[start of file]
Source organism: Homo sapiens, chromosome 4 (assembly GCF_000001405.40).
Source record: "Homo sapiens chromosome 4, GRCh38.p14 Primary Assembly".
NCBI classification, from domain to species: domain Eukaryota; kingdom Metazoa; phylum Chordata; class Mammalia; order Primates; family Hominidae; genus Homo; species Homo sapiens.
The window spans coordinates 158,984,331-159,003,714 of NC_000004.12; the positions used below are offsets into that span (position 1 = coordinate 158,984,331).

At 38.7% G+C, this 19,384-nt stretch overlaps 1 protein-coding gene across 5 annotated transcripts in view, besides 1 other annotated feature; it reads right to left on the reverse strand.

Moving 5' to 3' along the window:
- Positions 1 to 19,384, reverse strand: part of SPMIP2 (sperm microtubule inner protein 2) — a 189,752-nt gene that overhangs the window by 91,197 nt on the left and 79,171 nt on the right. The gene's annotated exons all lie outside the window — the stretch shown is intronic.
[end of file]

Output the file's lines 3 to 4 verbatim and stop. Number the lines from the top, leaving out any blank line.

NCBI classification, from domain to species: domain Eukaryota; kingdom Metazoa; phylum Chordata; class Mammalia; order Primates; family Hominidae; genus Homo; species Homo sapiens.
The window spans coordinates 158,984,331-159,003,714 of NC_000004.12; the positions used below are offsets into that span (position 1 = coordinate 158,984,331).